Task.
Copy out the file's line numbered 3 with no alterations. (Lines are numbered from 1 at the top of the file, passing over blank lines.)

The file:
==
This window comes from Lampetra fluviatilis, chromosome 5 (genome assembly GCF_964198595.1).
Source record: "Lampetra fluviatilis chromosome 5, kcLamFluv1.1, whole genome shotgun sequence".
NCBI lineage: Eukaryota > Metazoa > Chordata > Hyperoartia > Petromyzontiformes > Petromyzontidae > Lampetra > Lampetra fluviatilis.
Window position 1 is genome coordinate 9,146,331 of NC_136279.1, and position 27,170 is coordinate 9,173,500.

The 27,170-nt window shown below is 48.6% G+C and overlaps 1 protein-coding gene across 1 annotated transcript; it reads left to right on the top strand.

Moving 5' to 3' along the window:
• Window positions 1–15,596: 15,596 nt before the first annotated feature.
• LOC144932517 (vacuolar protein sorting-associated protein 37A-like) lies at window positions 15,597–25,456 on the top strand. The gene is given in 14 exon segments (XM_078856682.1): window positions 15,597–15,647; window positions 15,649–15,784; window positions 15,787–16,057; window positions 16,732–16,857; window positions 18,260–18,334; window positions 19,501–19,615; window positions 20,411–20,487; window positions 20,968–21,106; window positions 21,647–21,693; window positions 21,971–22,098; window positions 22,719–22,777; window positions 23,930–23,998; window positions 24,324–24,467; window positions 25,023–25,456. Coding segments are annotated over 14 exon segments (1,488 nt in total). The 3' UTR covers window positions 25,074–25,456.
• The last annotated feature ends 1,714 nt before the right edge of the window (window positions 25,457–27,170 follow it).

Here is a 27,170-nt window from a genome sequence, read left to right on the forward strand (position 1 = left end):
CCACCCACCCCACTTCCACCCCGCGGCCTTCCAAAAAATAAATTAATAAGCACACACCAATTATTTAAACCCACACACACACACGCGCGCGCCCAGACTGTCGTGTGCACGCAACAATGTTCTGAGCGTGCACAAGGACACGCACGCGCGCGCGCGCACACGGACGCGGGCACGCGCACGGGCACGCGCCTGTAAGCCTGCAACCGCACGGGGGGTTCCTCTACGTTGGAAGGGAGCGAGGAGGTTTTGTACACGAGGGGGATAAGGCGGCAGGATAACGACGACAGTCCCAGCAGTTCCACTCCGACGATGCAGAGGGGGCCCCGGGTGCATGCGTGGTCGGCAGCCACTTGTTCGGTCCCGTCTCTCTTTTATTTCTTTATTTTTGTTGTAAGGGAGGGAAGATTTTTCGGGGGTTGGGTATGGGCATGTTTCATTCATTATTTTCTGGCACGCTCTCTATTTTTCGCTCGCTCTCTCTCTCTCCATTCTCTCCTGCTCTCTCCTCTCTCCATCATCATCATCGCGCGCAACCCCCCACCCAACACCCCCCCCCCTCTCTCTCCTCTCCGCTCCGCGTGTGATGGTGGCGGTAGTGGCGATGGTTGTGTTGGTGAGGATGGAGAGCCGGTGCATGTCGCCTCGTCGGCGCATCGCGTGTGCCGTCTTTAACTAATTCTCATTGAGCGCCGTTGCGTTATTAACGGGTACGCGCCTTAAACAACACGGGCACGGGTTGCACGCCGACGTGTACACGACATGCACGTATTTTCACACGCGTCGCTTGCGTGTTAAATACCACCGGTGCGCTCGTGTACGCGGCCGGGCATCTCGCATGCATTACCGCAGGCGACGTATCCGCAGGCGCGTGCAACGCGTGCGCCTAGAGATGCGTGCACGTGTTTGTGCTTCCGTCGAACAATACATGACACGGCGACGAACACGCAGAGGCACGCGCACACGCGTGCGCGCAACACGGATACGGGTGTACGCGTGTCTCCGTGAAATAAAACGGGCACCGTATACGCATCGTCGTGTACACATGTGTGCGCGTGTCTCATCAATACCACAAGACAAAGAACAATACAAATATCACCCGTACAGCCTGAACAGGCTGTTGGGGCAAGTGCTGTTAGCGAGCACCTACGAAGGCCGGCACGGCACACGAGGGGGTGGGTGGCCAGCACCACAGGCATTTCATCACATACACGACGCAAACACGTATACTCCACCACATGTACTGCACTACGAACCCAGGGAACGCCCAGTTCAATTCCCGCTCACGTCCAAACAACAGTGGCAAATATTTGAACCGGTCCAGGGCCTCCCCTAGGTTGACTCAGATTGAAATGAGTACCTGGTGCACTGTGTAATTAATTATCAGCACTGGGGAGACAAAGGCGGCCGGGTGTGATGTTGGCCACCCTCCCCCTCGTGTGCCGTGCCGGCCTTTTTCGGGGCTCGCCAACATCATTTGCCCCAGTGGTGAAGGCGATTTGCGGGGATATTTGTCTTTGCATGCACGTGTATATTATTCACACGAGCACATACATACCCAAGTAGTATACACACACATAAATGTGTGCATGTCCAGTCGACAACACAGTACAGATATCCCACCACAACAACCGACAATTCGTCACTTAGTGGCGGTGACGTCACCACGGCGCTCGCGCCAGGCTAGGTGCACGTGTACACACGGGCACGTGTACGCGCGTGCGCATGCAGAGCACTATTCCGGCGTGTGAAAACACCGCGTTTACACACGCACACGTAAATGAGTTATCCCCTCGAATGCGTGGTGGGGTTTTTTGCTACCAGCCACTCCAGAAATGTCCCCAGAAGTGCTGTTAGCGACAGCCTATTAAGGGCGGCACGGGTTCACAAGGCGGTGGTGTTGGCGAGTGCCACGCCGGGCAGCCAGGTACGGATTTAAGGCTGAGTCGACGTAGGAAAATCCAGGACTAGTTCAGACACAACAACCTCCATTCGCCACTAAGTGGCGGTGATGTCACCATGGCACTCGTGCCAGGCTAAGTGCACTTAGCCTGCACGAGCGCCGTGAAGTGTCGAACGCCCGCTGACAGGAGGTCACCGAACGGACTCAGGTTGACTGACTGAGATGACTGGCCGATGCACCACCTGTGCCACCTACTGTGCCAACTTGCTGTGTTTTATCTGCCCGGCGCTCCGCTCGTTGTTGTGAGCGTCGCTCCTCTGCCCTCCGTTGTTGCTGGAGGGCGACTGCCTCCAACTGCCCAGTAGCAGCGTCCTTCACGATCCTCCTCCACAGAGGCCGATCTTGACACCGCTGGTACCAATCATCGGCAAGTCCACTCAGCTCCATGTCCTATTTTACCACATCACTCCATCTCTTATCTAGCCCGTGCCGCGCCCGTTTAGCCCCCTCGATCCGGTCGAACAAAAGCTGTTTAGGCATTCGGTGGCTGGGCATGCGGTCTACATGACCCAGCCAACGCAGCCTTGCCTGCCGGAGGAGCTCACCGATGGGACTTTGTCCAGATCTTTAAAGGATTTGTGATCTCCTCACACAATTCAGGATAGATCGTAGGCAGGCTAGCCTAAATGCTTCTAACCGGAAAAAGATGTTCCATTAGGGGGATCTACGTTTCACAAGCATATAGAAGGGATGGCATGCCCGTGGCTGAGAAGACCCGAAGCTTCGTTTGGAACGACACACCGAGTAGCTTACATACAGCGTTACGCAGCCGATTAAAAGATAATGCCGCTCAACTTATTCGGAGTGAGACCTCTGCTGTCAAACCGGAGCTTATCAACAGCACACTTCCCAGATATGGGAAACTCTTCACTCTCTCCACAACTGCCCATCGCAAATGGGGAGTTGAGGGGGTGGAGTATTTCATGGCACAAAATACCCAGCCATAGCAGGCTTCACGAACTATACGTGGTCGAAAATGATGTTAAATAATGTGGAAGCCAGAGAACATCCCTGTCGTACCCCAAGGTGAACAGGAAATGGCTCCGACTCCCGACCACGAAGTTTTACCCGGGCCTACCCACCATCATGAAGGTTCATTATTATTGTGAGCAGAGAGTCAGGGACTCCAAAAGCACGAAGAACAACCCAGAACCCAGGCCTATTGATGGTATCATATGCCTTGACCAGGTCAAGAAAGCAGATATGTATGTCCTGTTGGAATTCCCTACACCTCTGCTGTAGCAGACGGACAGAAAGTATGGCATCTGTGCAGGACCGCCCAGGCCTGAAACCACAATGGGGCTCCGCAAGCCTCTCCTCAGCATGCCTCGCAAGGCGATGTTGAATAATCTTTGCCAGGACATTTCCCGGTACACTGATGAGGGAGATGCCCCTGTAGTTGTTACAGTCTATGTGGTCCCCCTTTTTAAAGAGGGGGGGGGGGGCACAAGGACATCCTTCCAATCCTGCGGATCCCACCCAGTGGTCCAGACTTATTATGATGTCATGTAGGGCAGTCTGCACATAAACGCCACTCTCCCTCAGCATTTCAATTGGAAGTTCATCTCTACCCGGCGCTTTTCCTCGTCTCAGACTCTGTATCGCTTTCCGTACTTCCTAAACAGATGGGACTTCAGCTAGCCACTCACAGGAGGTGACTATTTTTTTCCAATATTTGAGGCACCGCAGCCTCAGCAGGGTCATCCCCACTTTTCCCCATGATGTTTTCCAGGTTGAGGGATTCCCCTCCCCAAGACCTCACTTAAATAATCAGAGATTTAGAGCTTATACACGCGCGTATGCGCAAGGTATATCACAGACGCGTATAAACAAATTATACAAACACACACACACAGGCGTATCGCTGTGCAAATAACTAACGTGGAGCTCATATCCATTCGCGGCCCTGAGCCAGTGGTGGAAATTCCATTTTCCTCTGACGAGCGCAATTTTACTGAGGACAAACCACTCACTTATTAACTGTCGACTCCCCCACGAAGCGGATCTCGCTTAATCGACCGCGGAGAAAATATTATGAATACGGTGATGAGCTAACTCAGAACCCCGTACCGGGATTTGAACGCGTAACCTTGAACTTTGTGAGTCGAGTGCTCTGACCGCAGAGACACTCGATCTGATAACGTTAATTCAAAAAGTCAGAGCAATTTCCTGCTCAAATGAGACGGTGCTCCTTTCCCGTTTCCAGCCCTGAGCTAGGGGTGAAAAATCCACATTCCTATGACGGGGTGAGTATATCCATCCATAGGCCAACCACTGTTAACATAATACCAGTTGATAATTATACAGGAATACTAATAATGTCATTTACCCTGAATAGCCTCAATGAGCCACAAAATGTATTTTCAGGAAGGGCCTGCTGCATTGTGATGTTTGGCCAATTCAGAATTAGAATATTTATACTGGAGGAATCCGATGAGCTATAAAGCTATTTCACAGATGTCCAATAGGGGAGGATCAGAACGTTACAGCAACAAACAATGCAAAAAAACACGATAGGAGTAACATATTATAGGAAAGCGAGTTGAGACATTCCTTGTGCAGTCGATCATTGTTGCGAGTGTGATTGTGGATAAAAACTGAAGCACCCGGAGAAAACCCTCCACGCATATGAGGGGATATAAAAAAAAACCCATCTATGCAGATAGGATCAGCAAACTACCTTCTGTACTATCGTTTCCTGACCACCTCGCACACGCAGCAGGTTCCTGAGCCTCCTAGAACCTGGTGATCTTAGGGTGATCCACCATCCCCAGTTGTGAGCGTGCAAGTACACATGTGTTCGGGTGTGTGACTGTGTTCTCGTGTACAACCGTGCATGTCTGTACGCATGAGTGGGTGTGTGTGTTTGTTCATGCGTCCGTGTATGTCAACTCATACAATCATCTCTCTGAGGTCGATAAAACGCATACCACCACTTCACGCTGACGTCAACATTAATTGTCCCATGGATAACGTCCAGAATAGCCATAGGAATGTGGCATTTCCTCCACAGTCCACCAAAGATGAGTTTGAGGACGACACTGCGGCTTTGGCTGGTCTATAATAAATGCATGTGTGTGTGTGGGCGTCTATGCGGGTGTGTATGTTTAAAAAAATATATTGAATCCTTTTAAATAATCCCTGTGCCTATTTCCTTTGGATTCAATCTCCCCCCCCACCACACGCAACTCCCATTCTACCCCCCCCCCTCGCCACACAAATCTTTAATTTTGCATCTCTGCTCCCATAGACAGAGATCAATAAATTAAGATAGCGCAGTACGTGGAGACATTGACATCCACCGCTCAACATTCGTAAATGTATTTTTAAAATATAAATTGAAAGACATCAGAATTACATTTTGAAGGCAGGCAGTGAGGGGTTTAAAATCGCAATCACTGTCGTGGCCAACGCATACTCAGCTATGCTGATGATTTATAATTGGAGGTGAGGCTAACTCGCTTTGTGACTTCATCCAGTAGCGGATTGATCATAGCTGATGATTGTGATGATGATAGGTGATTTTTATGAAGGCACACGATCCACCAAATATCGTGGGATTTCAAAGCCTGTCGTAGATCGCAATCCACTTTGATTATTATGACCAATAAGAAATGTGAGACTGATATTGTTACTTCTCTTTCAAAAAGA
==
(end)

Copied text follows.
NCBI lineage: Eukaryota > Metazoa > Chordata > Hyperoartia > Petromyzontiformes > Petromyzontidae > Lampetra > Lampetra fluviatilis.